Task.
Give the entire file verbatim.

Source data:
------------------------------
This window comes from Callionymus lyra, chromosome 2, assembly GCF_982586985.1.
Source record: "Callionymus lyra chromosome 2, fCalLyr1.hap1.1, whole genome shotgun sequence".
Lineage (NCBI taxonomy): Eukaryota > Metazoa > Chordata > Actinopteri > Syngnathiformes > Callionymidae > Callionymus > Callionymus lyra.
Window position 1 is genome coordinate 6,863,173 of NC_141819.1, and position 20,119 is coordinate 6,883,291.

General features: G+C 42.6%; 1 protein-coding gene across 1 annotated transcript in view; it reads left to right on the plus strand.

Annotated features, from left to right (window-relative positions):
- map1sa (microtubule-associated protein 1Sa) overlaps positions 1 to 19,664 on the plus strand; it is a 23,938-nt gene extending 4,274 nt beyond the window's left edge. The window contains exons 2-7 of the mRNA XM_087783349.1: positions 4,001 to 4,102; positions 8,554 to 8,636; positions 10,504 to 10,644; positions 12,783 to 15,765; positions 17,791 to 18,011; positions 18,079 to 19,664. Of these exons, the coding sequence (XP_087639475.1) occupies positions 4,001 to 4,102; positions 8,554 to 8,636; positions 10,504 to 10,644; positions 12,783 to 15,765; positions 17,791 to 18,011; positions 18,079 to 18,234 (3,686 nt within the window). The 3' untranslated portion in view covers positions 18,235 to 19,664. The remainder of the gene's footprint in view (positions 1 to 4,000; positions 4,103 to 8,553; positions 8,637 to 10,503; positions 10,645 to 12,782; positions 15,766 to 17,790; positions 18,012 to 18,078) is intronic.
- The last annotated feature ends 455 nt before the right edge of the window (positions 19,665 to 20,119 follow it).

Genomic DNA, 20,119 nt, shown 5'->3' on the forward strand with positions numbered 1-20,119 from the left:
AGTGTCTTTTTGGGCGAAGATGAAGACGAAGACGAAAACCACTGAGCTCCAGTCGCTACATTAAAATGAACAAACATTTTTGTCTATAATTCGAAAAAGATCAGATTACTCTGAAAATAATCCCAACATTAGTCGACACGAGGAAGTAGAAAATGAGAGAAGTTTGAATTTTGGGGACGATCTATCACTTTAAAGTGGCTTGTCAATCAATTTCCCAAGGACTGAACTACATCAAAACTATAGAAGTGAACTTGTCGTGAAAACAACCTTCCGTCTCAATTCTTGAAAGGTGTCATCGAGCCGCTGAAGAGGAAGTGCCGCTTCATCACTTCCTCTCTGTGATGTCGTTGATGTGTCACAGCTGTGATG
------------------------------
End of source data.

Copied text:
This window comes from Callionymus lyra, chromosome 2, assembly GCF_982586985.1.
Source record: "Callionymus lyra chromosome 2, fCalLyr1.hap1.1, whole genome shotgun sequence".
Lineage (NCBI taxonomy): Eukaryota > Metazoa > Chordata > Actinopteri > Syngnathiformes > Callionymidae > Callionymus > Callionymus lyra.
Window position 1 is genome coordinate 6,863,173 of NC_141819.1, and position 20,119 is coordinate 6,883,291.

General features: G+C 42.6%; 1 protein-coding gene across 1 annotated transcript in view; it reads left to right on the plus strand.

Annotated features, from left to right (window-relative positions):
- map1sa (microtubule-associated protein 1Sa) overlaps positions 1 to 19,664 on the plus strand; it is a 23,938-nt gene extending 4,274 nt beyond the window's left edge. The window contains exons 2-7 of the mRNA XM_087783349.1: positions 4,001 to 4,102; positions 8,554 to 8,636; positions 10,504 to 10,644; positions 12,783 to 15,765; positions 17,791 to 18,011; positions 18,079 to 19,664. Of these exons, the coding sequence (XP_087639475.1) occupies positions 4,001 to 4,102; positions 8,554 to 8,636; positions 10,504 to 10,644; positions 12,783 to 15,765; positions 17,791 to 18,011; positions 18,079 to 18,234 (3,686 nt within the window). The 3' untranslated portion in view covers positions 18,235 to 19,664. The remainder of the gene's footprint in view (positions 1 to 4,000; positions 4,103 to 8,553; positions 8,637 to 10,503; positions 10,645 to 12,782; positions 15,766 to 17,790; positions 18,012 to 18,078) is intronic.
- The last annotated feature ends 455 nt before the right edge of the window (positions 19,665 to 20,119 follow it).

Genomic DNA, 20,119 nt, shown 5'->3' on the forward strand with positions numbered 1-20,119 from the left:
AGTGTCTTTTTGGGCGAAGATGAAGACGAAGACGAAAACCACTGAGCTCCAGTCGCTACATTAAAATGAACAAACATTTTTGTCTATAATTCGAAAAAGATCAGATTACTCTGAAAATAATCCCAACATTAGTCGACACGAGGAAGTAGAAAATGAGAGAAGTTTGAATTTTGGGGACGATCTATCACTTTAAAGTGGCTTGTCAATCAATTTCCCAAGGACTGAACTACATCAAAACTATAGAAGTGAACTTGTCGTGAAAACAACCTTCCGTCTCAATTCTTGAAAGGTGTCATCGAGCCGCTGAAGAGGAAGTGCCGCTTCATCACTTCCTCTCTGTGATGTCGTTGATGTGTCACAGCTGTGATG